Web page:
Haverford College was a special place for me, and I continue to feel its influence in my life nearly a quarter century since graduation. Its Quaker foundations were self evident without being overbearing, more the medium for the culture of a flourishing community than a rigid behavioral directive.
Among its notable attributes was a self enforcing honor code, a commitment to consensus, and an obligation to dialogue. The latter proved a challenging concept, for to do it well meant to be open to new insight gained through engagement, while also confronting difficult issues and relationships with clear-eyed candor.
Some of my classmates were predisposed toward confrontation rather than dialogue, and more at home speaking truth to power instead of listening and reflecting closely. Others became paralyzed by self reflection, unable to navigate the existential crisis that often attends a dawning awareness of complicity in systems of power and privilege. I tried to find the center of these extremes, though not always successfully, and not always risking the more uncomfortable, but perhaps more candid approach.
Since my time at Haverford, I have grappled with the implications of the words of Abraham Joshua Heschel;
"...indifference to evil is worse than evil itself...in a free society, some are guilty, but all are responsible."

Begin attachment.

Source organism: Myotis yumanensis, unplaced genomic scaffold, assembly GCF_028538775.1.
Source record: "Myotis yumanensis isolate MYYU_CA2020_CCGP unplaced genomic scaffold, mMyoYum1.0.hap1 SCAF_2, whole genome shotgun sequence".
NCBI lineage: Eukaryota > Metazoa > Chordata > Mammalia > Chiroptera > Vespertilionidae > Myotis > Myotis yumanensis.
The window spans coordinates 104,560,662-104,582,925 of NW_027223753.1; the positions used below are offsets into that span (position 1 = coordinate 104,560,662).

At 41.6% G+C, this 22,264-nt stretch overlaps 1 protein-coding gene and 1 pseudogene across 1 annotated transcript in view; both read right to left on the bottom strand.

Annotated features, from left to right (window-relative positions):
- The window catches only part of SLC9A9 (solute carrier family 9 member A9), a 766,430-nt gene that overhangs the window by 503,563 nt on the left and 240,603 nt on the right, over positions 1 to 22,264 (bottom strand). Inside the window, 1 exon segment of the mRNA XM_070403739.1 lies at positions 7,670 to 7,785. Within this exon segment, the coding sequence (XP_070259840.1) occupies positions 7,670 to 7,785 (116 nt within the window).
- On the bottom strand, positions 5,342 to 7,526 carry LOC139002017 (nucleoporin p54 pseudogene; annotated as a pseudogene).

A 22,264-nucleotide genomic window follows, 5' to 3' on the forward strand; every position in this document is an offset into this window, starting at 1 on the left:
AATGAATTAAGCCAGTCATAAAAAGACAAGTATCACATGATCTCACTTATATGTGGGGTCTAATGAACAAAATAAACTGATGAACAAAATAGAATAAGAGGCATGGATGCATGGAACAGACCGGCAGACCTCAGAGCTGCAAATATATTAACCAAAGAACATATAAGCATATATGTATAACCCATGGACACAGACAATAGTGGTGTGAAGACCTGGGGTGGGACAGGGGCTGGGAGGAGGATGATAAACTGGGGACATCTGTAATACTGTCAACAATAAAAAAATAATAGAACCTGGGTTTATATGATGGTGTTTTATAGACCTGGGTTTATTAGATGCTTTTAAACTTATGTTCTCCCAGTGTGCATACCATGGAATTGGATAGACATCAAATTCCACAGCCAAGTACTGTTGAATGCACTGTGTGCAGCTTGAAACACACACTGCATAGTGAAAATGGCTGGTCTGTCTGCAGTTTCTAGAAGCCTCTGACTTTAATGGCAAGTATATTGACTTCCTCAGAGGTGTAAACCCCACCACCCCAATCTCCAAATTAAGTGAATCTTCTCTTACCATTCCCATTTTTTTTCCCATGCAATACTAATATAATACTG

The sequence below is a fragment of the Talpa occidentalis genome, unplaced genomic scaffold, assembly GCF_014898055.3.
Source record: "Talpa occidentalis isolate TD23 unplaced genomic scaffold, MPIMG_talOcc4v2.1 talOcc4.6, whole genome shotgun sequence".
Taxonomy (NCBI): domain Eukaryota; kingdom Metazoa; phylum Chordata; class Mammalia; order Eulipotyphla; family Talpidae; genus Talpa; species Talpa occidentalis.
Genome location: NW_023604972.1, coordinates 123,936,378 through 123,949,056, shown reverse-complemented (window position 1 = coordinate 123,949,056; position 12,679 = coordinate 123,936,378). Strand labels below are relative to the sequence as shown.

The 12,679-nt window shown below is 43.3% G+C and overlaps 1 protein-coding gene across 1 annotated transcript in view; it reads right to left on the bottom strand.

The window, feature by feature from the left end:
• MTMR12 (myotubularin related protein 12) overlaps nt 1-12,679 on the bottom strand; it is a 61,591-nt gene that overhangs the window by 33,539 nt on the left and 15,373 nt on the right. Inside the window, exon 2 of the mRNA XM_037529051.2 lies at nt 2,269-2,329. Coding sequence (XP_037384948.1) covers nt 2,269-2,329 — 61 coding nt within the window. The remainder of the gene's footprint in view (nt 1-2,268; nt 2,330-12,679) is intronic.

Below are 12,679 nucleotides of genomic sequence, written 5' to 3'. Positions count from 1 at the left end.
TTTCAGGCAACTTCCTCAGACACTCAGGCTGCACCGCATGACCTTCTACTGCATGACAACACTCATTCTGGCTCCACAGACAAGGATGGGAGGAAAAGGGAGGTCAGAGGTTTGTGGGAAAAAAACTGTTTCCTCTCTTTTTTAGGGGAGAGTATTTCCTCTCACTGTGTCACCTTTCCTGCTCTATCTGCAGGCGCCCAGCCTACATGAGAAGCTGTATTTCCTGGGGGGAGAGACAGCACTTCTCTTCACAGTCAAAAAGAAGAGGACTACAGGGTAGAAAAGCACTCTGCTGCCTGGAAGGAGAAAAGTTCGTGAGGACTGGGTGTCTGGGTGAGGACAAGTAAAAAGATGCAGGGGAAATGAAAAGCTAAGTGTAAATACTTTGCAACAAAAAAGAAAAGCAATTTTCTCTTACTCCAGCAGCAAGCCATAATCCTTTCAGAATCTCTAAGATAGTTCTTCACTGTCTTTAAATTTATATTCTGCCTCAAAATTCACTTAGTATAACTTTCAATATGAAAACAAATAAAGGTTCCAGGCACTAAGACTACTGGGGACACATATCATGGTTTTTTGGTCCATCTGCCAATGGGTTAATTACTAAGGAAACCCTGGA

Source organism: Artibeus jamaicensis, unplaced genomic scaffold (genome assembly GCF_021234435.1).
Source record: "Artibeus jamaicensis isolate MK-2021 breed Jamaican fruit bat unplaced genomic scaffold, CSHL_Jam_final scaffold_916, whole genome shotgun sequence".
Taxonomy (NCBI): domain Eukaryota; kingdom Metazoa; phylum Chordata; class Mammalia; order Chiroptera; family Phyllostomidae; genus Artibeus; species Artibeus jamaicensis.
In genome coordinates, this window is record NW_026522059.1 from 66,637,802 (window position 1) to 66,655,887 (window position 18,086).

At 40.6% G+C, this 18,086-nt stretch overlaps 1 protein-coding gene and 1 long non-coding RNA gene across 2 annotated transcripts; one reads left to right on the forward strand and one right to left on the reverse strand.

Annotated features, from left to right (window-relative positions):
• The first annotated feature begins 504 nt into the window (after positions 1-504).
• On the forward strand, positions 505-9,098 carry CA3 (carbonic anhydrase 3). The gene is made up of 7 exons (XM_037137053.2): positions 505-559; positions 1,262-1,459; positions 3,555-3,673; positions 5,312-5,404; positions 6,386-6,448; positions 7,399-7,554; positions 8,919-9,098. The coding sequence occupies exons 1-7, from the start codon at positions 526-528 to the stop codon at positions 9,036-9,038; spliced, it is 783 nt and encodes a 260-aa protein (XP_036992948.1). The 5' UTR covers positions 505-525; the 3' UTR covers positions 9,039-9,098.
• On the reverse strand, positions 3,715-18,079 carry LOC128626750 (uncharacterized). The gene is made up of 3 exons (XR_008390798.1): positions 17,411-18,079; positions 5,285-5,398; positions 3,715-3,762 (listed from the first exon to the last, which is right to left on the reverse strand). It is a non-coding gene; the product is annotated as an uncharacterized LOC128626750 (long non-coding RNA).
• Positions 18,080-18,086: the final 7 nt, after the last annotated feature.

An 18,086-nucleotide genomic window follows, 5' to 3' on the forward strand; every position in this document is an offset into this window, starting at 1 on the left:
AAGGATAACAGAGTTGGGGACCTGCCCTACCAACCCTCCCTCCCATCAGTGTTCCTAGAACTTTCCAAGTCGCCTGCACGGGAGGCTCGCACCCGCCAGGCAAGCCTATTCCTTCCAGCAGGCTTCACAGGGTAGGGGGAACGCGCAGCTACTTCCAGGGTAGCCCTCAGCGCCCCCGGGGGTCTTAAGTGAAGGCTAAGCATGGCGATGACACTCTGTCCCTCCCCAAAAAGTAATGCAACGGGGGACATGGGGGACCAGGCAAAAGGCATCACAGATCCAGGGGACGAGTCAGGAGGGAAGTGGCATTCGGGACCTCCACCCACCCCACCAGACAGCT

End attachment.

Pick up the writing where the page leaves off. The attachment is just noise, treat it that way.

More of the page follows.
I come at this from the perspective of one who prefers - in fact, who has found it professionally quite useful - to find common ground with those who may hold other values quite different from my own. There are readers of this blog who share my love of history but not my politics. There are friends of mine in the reenacting community whose company I greatly enjoy, but who hold certain beliefs and share things on Facebook that make me cringe: statements with which I have no wish to be associated.
Social media, and Facebook in particular, offer the quick and the simple over the thoughtful and nuanced. It is not a forum for serious and searching debate. It wants to sort and group us (and market to us based on those associations). It rewards our every utterance with "Likes" from a collective of "friends" who in aggregate may have very few points of common interest or continuity in our lives. In fact, I suspect that having all of my Facebook Friends get together for a social function might prove less successful than just asking 400 random people to drop by for food and conversation and letting the chips fall as they invariably may.
On the other hand, having a dozen of my reenacting friends who did not previously know each other come down the shore for a weekend of sun and discovery together last year worked far better. People made connections and found they shared interests beyond this hobby, and our conversations did not devolve to spurious quotes, political rants, or occasionally tone deaf humor, as tends to happen with social media.
This is understandable. People behave differently when the conventions of courtesy and hospitality apply to social interaction. We do not wipe our muddy feet on our host's carpet, but what gets posted on one wall ends up in a friend's feed, and sometimes it has a similar effect.